Published by the Students of Johns Hopkins since 1896
September 28, 2023

Science & Technology

NASA/JPL-Caltech/MSSS / CC BY-NC 2.0
Among this week’s science news, the Curiosity Rover reached the Gediz Vallis Ridge, the suspected location of an ancient debris flow.

Science news in review: Sept. 26

Just as the seasons change, bringing rain with them, so too does scientific learning fall upon us. This week‘s scientific highlights include new insights into European Neanderthal populations, assumptions on one of Leonardo da Vinci‘s hypotheses proving false and a new phase for the Curiosity Rover.

The impact of COVID-19 on this year’s respiratory virus season is an ongoing topic of public interest and attention. 

The state of COVID-19 and influenza

Three years. Three years have passed since the emergence of the COVID-19 virus. Three years since “quarantine” and “mask-up” became a part of our daily vernacular. New coronavirus variants have been making headlines every day. A world of COVID-19 surges, masks and routine vaccinations is still settling as the new normal.

Hu shares her experiences as an undergraduate researcher in a lab studying neurotransmitter receptor function and synaptic transmission. 

Overcoming fears: Jennifer Hu discusses her research experience

Sophomore Jennifer Hu expected that research would be part of her Hopkins experience, but that didn’t mean it came without surprises. Through the Bloomberg Distinguished Professorships summer fellowship program, Hu began working with the Huganir Laboratory, which investigates neurotransmitter receptor function and synaptic transmission.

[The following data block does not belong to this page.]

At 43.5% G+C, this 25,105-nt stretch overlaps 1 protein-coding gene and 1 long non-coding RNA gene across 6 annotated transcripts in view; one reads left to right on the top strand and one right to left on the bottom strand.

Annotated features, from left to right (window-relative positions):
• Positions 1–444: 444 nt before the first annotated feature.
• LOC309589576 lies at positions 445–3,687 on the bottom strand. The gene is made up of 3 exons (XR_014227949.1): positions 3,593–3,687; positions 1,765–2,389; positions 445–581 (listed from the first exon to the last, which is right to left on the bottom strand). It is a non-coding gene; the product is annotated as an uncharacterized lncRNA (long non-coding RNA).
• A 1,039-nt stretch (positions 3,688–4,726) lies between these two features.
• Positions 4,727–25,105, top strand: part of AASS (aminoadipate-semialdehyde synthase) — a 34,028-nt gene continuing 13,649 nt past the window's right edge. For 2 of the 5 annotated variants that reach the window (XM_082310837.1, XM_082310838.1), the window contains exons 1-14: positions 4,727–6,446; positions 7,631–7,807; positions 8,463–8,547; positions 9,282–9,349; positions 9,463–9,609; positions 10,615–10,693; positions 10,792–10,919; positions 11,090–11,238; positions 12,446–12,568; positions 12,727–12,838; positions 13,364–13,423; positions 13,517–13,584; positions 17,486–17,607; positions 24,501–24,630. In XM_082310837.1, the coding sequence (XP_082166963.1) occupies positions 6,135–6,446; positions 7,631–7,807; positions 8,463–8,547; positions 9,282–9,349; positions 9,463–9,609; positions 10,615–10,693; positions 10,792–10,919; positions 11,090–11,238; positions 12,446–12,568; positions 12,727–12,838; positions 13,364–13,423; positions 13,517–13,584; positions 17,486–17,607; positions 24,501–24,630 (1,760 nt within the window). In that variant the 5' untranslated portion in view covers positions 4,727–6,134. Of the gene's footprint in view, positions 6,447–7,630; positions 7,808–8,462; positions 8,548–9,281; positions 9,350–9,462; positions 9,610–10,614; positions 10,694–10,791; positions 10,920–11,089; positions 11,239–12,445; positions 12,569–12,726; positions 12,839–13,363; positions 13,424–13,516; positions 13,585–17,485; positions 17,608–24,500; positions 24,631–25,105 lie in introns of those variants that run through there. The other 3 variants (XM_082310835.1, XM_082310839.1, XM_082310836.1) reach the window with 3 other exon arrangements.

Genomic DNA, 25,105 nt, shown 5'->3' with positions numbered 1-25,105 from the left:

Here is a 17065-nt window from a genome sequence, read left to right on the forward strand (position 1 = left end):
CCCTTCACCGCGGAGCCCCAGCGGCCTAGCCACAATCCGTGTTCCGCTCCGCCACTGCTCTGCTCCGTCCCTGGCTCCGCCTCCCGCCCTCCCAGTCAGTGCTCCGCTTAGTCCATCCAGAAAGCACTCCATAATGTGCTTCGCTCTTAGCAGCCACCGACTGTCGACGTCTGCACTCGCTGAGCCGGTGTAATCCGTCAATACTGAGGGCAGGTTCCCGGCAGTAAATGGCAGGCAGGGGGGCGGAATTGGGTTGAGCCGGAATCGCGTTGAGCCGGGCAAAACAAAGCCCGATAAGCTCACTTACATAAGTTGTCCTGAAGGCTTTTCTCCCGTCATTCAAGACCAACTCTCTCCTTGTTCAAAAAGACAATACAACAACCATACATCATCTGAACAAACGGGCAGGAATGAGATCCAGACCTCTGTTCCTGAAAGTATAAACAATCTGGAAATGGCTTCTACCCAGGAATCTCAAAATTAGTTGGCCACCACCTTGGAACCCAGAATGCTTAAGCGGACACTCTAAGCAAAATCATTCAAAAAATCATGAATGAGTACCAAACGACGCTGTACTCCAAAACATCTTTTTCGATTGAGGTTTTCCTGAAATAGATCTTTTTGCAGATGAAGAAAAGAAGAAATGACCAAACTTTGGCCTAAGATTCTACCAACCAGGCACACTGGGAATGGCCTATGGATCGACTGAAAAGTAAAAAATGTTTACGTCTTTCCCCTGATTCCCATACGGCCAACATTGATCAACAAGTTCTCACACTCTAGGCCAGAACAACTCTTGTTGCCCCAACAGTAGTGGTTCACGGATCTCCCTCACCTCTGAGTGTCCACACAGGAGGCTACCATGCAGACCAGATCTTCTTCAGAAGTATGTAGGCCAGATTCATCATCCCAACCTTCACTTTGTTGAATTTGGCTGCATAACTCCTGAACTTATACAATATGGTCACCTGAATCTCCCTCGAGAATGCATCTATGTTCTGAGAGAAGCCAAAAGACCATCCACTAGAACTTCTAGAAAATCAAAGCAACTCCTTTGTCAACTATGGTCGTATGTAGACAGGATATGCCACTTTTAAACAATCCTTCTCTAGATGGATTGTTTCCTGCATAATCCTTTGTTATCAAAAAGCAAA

NASA announced the results of its UAP independent study team, depicted in a May 31 meeting, this week.

Science news in review: Sept. 17

Although we are only three weeks into the semester, science has continued to progress as usual. Read on for details about machine learning in medicine, using ecstasy (MDMA) to treat post-traumatic stress disorder (PTSD), scientific fraud and NASA’s new approach to Unidentified Anomalous Phenomena (UAP). 

U.S. ARMY / CC0 1.0
A team of Hopkins researchers examined the neurosurgical application of a navigation system used in self-driving cars.

Brain surgery visualization with navigational technology found in self-driving cars